My grandmother is ninety-eight years old, and until she fell six months ago she was still living relatively self-sufficiently at home. Her independence was important to her, and so she was still making most of her own meals.
Like the ideal farmer’s wife, she had spent a lifetime making spreads of pot roast, mashed potatoes, applesauce, green beans, corn, gravy, rolls, apple pie, pecan pie, butterscotch pie and cherry pie – the woman could make some pie!
At ninety-eight she just didn’t have it in her to do all that anymore. About twice a week she would make enough Cream of Wheat to last for a few days. For lunch and dinner she resigned herself to making simple things like a grilled cheese sandwich or bread and butter. Besides that, she just couldn’t eat very much, so it seemed pointless to cook an actual meal. She had been about 5’9” in her “prime”, but now she was barely able to make the scale read 100 pounds.
During this time she started paying a service to provide meals a few times a week, but couldn’t quite boast of the flavor. We knew it was bad when during a visit, my parents’ dog (who eats everything from cupcakes to coffee cans full of bacon grease) got left in the car with one of the meals. They found that the side dishes had been consumed, but he had refused to touch the main course. When even the dog won’t eat your meat, you know it’s bad!
Living over fifteen hundred miles away I was at a loss as to how to help. I was concerned that she was not getting enough variety or nutrition in her diet, and I knew that it was quite a feat for her to pull together the simplest of meals.
The main factors were:
- Lack of variety
- Lack of nutrition
- Lack of energy
- Lack of appetite
Last November when I was there for Thanksgiving, we had our usual feast at her house, though the kids and grandkids did the cooking. Despite the gluttony, there were still plenty of leftovers. That’s when I had an idea.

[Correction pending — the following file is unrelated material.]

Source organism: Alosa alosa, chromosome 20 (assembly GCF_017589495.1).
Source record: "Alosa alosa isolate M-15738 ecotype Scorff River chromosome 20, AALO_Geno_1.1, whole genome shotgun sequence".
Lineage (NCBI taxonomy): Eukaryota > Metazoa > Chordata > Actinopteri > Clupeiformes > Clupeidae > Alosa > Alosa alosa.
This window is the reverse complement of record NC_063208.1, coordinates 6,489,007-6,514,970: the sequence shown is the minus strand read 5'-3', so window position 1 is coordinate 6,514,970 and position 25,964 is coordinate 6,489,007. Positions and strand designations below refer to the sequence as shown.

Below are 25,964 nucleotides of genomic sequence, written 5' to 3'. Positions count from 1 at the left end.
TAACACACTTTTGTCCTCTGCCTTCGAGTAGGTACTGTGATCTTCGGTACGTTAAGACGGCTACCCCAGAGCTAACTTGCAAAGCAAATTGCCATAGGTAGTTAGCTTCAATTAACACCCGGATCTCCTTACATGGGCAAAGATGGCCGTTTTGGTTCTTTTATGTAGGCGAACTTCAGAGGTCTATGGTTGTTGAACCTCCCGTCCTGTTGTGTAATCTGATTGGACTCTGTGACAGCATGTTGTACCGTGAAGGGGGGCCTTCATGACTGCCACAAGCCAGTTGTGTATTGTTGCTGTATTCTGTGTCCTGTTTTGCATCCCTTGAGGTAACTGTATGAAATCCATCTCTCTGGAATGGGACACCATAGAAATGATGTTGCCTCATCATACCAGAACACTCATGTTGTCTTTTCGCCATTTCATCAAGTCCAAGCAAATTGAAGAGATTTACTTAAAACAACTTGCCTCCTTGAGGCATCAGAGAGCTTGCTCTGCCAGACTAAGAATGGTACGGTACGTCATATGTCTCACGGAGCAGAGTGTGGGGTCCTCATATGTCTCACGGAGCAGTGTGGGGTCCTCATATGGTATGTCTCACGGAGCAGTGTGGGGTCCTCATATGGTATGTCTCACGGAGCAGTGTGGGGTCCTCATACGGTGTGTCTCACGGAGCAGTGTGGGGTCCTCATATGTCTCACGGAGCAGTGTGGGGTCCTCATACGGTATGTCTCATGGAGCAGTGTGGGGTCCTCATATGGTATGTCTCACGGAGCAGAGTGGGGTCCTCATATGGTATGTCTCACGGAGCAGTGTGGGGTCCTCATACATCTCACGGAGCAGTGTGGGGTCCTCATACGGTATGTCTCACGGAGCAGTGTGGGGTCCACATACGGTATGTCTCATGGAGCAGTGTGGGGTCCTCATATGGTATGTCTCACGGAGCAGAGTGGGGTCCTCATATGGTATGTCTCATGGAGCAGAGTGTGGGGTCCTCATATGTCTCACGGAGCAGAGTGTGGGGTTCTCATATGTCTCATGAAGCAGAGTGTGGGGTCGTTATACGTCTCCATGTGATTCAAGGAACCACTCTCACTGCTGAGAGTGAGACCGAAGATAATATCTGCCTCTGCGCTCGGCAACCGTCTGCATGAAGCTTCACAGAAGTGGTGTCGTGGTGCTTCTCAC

I pulled out her muffin tins and went to work. Using one leftover at a time, I filled the muffin tins with all the typical Thanksgiving fixings. When a tray was full I put it in the freezer and pulled it out a couple of hours later. I would let it sit a couple of minutes to loosen the food from the edges, then I would dump out the cubes, put them back into the freezer and move on to the next leftover.
I thought about putting all of the little circles into Ziploc bags according to what they were, but then decided that would be too complicated for her to get all of those bags out for one meal. Instead, I utilized her endless collection of empty cottage cheese containers. I put a cube of each item into each container, so that all she would have to do would be to pull one container out of the freezer, arrange the items on a skillet or a plate for the microwave and presto! She would have a nutritious meal of very little portions with plenty of variety and hardly any work to get it.
I happened to be there at Thanksgiving, so I didn’t need to do any extra food preparation for this, but I started wondering if other people would want to incorporate this kind of thing into their freezer cooking days. It could be helpful for the elderly or even a single person who wouldn’t likely be able to eat an entire lasagna or casserole if it was offered to them.
Some tips I would have for doing this would be to:
- Be sure of dietary restrictions.
- Label the container with large print.
- Attach any directions.
- Write a note of encouragement or a smiley face.
Compared to all of the meals my grandma has made me over the years, I know this is just a drop in the bucket, yet I hope to bless her as she has blessed me.